• Windows Internet Service (WINS) servers

  • DNS server (this is usually a global variable for the host but can be obtained through the adapter at configuration time)

  • DHCP servers (if any)

Above the network adapters are the protocol-specific modules, such as TCP/IP or NetBEUI. Protocol modules bind with adapters according to the specified configuration at setup time.

VPN Intercept Driver

To provide VPN functions for the Windows operating system, two approaches can be adopted. First, a software module can be inserted between the protocol layer and the network adapters. This is usually called a shim or intercept driver (see Figure 2). In this way, the existing binding between the TCP/IP protocol and the existing adapters is broken, and the TCP/IP module now binds with the shim module, which presents itself as a network adapter for the TCP/IP protocol.

Figure 2 Adding a shim between TCP/IP and the adapters.

The shim module then creates a new series of bindings with the real network adapters and presents itself as a new network protocol (not TCP/IP). In breaking all the original bindings between TCP/IP and the real adapters, the shim-based approach forces all traffic to be routed through the VPN software. This means that no traffic can bypass the VPN client software, and no change to the host computer's routing table is necessary. However, it requires that VPN client software be reinstalled every time a new adapter is created because, when a new adapter is created, it also creates a new binding between that adapter and the TCP/IP protocol. This new binding must also be broken if the VPN client is to function correctly. (Windows NT does provide a mechanism for the intermediate driver to reexamine the protocol-adapter binding when new driver is installed. However, implementing this feature has proven to be difficult for many VPN vendors. Therefore, reinstallation of the VPN software is still preferred.)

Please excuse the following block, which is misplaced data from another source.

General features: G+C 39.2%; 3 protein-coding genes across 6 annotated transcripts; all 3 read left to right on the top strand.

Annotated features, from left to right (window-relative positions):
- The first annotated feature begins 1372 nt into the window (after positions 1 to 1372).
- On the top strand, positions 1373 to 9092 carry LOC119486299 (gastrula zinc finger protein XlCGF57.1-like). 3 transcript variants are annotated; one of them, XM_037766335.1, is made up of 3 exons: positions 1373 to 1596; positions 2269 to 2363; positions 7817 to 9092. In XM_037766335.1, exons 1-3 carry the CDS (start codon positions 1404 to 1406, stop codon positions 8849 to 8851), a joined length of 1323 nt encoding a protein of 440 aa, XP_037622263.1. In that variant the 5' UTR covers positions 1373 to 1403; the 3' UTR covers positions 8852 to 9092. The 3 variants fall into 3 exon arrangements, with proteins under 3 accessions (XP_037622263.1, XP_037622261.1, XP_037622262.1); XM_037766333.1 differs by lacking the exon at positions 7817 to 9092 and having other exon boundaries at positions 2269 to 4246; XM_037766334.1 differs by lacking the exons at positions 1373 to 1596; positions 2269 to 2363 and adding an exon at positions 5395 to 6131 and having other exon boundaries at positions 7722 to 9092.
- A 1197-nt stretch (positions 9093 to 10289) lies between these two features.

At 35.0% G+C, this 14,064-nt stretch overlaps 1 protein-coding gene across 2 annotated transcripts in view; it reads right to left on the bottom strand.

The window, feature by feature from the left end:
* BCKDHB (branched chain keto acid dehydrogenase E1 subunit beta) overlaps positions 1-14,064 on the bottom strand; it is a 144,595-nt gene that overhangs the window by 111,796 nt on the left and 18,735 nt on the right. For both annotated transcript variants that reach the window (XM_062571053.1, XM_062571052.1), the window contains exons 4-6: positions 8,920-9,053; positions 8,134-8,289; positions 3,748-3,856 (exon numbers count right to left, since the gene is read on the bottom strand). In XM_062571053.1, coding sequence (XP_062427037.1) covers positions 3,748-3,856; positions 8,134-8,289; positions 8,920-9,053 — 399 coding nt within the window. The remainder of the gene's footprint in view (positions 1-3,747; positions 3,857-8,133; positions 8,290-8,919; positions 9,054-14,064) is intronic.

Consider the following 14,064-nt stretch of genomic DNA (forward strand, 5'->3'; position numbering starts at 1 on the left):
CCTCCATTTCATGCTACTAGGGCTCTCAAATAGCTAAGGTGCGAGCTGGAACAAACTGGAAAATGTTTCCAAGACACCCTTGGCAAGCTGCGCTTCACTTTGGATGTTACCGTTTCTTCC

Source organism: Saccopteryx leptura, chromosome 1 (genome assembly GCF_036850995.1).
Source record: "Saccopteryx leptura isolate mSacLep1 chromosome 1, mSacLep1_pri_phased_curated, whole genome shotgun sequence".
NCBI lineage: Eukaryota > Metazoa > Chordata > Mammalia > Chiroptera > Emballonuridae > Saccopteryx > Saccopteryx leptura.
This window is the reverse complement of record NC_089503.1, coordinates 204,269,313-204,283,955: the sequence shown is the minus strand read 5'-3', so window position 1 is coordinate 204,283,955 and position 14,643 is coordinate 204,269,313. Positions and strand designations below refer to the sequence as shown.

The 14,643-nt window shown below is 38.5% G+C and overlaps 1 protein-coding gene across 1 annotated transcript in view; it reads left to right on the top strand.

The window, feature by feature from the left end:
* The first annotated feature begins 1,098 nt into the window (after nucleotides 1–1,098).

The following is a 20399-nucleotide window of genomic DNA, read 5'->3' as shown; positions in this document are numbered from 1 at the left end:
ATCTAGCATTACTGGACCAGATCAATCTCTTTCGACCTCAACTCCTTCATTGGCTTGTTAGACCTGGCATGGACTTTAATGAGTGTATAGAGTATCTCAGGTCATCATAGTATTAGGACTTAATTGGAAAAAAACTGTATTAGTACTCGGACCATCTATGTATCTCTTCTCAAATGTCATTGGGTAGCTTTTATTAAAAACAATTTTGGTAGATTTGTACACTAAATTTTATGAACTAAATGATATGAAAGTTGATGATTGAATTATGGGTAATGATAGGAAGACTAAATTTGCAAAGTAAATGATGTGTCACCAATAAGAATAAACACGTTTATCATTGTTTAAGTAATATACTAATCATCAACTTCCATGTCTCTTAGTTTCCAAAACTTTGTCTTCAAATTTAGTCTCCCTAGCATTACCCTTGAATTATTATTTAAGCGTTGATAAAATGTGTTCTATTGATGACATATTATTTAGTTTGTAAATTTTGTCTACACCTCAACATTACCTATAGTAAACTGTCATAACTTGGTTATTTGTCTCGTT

A variant of the first approach is to not create a new adapter in the shim layer. Instead, the shim works within an existing adapter driver chosen at configuration time. The appropriate properties of the chosen adapter are modified when the VPN software is in operation. Because the shim is not expected to change the IP address of the existing adapter, separate address translation operations must be carried out.

VPN Virtual Adapter

The second approach is to create a new virtual adapter, as shown in Figure 3. Instead of breaking the existing protocol and adapter bindings, it allows all the original bindings to remain intact. This approach avoids the problem of having to reinstall the software each time a new adapter is created. However, for the VPN client to function properly, it must change the routing table so that all traffic is routed to the new VPN adapter. This approach also allows the traffic to bypass the VPN adapter if necessary, but in other cases it creates security vulnerabilities.

Figure 3 Adding a VPN virtual adapter between TCP/IP and the real adapters.

Creating a shim above the TCP/IP layer is problematic because applications generally require visibility of the TCP/IP protocol features. If a shim were placed above TCP/IP, the shim would have to be an entirely new TCP/IP implementation within the Windows OS.